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Choosing a Golf Ball
You've watched Tiger Woods and Phil Mickelson on television — you know the brand of golf balls they use. And they're good, right? You should be able to use the same brand of golf balls and be good too, right?
Maybe using the same type golf balls as the PGA golf pros will improve your game . . . and maybe it won't. You need to choose the golf ball that's right for your own game. Choosing the wrong kind of golf ball can be a bigger handicap to your game than starting at the 19th hole. Choosing the right kind of golf ball can have you feeling like a Tiger, even if you don't quite have his handicap.
Golf balls come in three styles: 2-piece, 3-piece, and high performance. 2-piece golf balls are designed for improving your distance, while 3-piece and high performance golf balls can typically help with accuracy.
The 2-piece golf balls are especially good if you're just starting out or if you've played just enough to know you really want to give this sport a try. They're also terrific for high handicap golfers who have been around a while. Hey, we can't all be pros! These are the most common type on the market and usually less expensive than 3-piece balls. Best of all, the large rubber core provides faster speed off the tee for those of you with a slow swing. In turn, that gives you greater distance.
It could happen that the first time you played, everyone was astounded at the way you slammed that little white ball with the power of a major league batter aiming for a grand slam. But that's doubtful. Distance is usually developed over time as you develop your swing and find the groove. When you are just beginning, chances are you need to improve your accuracy more than your distance. Once you've developed your accuracy, then is the time to choose a golf ball and clubs that will help improve your distance.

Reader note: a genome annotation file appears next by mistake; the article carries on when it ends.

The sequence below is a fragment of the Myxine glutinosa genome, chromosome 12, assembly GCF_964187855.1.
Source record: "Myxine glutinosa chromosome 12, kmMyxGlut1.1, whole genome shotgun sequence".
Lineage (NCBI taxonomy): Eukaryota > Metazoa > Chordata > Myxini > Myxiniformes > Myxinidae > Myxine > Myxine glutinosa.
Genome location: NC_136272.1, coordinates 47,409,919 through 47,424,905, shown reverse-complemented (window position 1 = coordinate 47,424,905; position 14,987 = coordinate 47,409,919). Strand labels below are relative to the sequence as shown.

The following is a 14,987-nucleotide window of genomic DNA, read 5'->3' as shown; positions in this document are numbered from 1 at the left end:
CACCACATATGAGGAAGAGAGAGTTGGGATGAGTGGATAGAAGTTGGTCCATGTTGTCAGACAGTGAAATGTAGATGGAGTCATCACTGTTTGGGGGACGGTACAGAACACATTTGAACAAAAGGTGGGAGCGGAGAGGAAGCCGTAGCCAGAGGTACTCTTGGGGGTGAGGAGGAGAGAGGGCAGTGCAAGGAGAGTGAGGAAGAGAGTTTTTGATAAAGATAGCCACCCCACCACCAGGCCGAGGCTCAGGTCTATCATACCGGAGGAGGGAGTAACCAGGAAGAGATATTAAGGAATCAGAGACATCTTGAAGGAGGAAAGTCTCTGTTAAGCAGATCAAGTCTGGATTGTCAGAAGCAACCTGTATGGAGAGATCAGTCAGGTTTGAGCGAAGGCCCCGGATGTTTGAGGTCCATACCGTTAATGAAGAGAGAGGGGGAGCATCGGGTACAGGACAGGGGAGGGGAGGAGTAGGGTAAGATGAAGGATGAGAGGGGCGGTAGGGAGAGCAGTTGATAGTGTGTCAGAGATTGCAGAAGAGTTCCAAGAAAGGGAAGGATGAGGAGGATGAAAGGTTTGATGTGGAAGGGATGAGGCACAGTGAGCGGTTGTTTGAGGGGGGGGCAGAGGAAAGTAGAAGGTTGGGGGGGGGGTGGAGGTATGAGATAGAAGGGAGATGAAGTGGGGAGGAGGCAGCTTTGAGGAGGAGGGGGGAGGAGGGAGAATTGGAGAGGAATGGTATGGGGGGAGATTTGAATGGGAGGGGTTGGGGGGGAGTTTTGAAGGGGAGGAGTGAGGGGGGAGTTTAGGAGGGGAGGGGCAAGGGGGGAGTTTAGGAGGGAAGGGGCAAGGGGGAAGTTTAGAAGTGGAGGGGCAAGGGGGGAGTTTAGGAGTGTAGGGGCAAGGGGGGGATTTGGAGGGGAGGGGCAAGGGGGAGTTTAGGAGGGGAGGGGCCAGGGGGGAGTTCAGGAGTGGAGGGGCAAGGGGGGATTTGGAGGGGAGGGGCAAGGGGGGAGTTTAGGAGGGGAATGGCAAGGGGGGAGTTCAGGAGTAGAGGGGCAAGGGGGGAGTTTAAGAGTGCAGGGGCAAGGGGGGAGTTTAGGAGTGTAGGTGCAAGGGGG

If you haven't developed consistent accuracy — that is, having the ball consistently land in the same "general" area each time — then the 3-piece golf ball probably isn't right for you. It's just not as forgiving of miss-hits as the 2-piece golf ball. The same goes for high performance balls. They're pretty much designed for advanced golfers . . . and their price bears this out.
One factor to always be considered is cost. Simple, standard 2-piece golf balls usually come in 18-packs and are relatively inexpensive. The cost of golf balls may seem small in comparison to the overall cost of pursuing the sport but the inexperienced golfer can go through a lot of golf balls in a very short space of time!
The key, as with most golf equipment, is to choose the right kind of golf ball for your level of play. Consider your swing and your game, and then choose the ball that will help eliminate your weaknesses and build upon your strengths.
If you don't choose the right golf ball for your level of play, your golf round might just become what Mark Twain once called it: ". . . a pleasant walk, spoiled".
Copyright 2005 Donald Saunders
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